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Date: 10-07-2021

Case Style:

United States of America v. FERNANDO PINA-RODRIGUEZ

Case Number: 07-1091

Judge: Terrence L. O’Brien


Plaintiff's Attorney: United States Attorney’s Office

Defendant's Attorney:

Denver, CO - Criminal defense Lawyer Directory


Denver, CO - Criminal defense lawyer represented defendant with a charge of conspiracy to possess with intent to distribute, five kilograms or more of cocaine.

Fernando Pina-Rodriguez pled guilty to a charge of conspiracy to possess,
with intent to distribute, five kilograms or more of cocaine in violation of 21
U.S.C. §§ 841(a)(1) and 846. Prior to sentencing, he filed a motion for downward
departure. In it, he claimed his criminal behavior was “aberrant” under USSG 1
§5K2.20. The government then moved for a downward departure under USSG 2
§5K1.1. In that motion, the government stated it believed downward departure
was appropriate because of Pina-Rodriguez’s cooperation, but recommended a
more limited departure than he requested.
At sentencing, the district court determined Pina-Rodriguez’s total offense
level was 29 and his criminal history category was I, resulting in a guidelines
range of 87 to 108 months. The district court denied Pina-Rodriguez’s motion for
downward departure (on the basis of aberrant behavior), but granted the
government’s motion for downward departure pursuant to USSG §5K1.1
Appellate Case: 07-1091 Document: 010135161 Date Filed: 09/19/2007 Page: 2
(substantial assistance to authorities) and sentenced him to a term of 48 months
imprisonment, as the government recommended.
On appeal Pina-Rodriguez argues the district court erred in not departing
downward to a greater extent. In addition, he argues the sentence is substantively
A. Extent of Downward Departure
Pina-Rodriguez’s complaint about the degree to which the district court
departed must be dismissed for lack of jurisdiction. “This court has no
jurisdiction . . . to review a district court’s discretionary decision to deny a
motion for downward departure on the ground that a defendant’s circumstances do
not warrant the departure.” United States v. Sierra-Castillo, 405 F.3d 932, 936
(10th Cir. 2005). And that did not change after United States v. Booker, 543 U.S.
220 (2005). See United States v. Fonseca, 473 F.3d 1109, 1112 (10th Cir. 2007).
(“Even after Booker, this court has no jurisdiction to review a district court's
discretionary decision to deny a motion for downward departure on the ground
that a defendant's circumstances do not warrant the departure.”). Here, the
district court clearly understood its discretionary authority to depart to whatever
extent it determined appropriate under the guidelines, yet declined to depart
further, as Pina-Rodriguez urged. Under these circumstances, we lack
jurisdiction and decline to consider the argument.
Appellate Case: 07-1091 Document: 010135161 Date Filed: 09/19/2007 Page: 3
Pina-Rodriguez makes an obscure reference to the district court’s 3
obligation to “fully explain” its reasoning for the sentence imposed. (Appellant’s
Br. at 18.) However, Pina-Rodriguez did not articulate the argument or provide
any legal authority therefor. Accordingly, we need not consider a procedural
reasonableness argument in this case. See Fuerschbach v. Southwest Airlines Co.,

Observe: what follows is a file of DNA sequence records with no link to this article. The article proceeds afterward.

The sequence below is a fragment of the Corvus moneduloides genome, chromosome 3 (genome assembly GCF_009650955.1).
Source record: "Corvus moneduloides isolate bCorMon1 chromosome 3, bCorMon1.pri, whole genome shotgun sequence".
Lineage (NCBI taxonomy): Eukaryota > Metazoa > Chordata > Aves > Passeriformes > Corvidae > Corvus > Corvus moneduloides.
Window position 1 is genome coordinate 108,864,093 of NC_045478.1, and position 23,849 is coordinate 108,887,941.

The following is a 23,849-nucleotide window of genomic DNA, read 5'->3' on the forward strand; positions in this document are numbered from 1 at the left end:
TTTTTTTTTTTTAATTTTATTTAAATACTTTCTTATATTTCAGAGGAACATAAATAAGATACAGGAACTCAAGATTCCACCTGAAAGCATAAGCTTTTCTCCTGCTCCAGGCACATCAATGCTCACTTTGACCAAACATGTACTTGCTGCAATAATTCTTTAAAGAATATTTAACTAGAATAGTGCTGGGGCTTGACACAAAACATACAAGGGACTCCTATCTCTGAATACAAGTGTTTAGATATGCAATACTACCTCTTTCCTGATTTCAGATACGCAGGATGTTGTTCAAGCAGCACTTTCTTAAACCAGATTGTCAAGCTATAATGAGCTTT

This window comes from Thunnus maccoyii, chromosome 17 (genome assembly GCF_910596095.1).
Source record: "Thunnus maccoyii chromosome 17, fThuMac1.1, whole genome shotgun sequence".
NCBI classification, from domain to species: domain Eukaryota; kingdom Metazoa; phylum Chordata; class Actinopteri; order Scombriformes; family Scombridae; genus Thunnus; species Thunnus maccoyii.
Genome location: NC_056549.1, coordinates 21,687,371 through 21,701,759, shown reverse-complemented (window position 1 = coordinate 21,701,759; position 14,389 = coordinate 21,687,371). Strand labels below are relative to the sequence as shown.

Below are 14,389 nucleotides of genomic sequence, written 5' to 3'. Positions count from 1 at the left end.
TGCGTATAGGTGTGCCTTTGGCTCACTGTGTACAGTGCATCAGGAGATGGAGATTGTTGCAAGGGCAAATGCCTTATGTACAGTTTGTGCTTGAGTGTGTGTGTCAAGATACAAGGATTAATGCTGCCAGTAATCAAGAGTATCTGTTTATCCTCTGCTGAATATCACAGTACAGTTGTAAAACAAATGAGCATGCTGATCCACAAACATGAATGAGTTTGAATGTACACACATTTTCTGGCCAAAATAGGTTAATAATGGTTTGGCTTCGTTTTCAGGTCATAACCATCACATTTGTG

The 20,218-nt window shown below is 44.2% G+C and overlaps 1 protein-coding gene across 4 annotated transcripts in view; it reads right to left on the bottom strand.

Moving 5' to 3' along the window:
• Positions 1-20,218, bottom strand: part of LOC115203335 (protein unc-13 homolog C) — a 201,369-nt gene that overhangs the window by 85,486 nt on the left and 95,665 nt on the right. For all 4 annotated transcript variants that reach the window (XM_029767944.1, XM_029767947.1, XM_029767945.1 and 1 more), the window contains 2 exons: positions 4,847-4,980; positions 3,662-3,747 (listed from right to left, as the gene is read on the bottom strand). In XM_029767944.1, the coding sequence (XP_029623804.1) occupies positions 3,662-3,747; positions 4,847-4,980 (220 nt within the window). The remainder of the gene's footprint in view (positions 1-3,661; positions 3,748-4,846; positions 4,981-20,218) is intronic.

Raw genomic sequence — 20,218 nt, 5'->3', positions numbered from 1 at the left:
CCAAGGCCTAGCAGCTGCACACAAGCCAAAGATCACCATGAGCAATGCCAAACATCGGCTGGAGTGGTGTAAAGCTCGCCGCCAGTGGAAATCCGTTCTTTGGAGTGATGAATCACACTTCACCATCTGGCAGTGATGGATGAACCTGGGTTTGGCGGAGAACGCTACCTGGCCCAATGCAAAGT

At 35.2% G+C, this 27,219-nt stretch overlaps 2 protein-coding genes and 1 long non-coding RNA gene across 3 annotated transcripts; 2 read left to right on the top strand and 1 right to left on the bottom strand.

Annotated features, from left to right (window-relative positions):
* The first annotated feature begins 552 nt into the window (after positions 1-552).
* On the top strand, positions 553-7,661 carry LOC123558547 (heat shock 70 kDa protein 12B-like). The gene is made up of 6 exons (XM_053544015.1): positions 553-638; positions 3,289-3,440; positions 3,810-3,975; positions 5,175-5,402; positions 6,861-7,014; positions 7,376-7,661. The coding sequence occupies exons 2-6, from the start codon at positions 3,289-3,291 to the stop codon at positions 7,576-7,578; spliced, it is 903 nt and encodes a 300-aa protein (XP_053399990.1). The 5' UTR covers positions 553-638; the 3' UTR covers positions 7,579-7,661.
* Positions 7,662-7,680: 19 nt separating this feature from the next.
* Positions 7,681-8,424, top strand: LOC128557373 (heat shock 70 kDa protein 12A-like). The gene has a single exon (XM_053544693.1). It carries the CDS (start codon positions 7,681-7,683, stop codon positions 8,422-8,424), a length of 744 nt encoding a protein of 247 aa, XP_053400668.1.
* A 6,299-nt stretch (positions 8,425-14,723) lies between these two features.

439 F.3d 1197, 1209 (10th Cir. 2006) (Appellant waived claim on appeal where
she “ma[d]e no argument, cite[d] to no authority, and direct[ed] us to no evidence
supporting” the claim.)
B. Reasonableness of the Sentence3
When requested to do so, we review sentences for reasonableness. United
States v. Kristl, 437 F.3d 1050, 1053 (10th Cir. 2006). Had the district court
sentenced Pina-Rodriguez to 108 months (i.e., the top of the guideline range), the
sentence would have been presumptively reasonable. See id. at 1054; United
States v. Rita, – U.S. – ,127 S.Ct. 2456, 2462 (A court of appeals “may apply a
presumption of reasonableness to a district court sentence that reflects a proper
application of the Sentencing Guidelines.”), reh’g denied, __ S.Ct. __, 2007 WL
2349931 (2007). Instead, and as recommended by the government, the district
court departed downward a total of 39 months below the bottom of the guideline
range (and 60 months below the top of the guideline range). It addressed PinaRodriguez’s arguments for a greater downward departure and stated its reasons
for refusing the request. That satisfied the procedural component of
reasonableness review. See Rita, 127 S.Ct. at 2465; United States v. Pruitt, 2007
WL 2430125, *9 (10th Cir. 2007) (“[The defendant] does not challenge the
district court's calculation of the Guidelines range, and the district court
Appellate Case: 07-1091 Document: 010135161 Date Filed: 09/19/2007 Page: 4
adequately explained its reasons for imposing the sentence it did. Thus, we find
no procedural error in the district court's decision.”).
Pina-Rodriguez’s arguments under 18 U.S.C. § 3553(a) fail. His
description of sympathetic circumstances, including a history of community
service, a low criminal history, and family hardship due to his current
incarceration, were considered by the district court. We are neither permitted nor
inclined to substitute our judgment for the district court’s fully informed decision
and considered exercise of discretion. In any event, he received a sentence of
approximately one-half of the lower end of the guideline range. In no way are we
prepared to say such a sentence is unreasonably harsh

Outcome: Appellant’s unopposed motion for leave to file his reply brief out of time is


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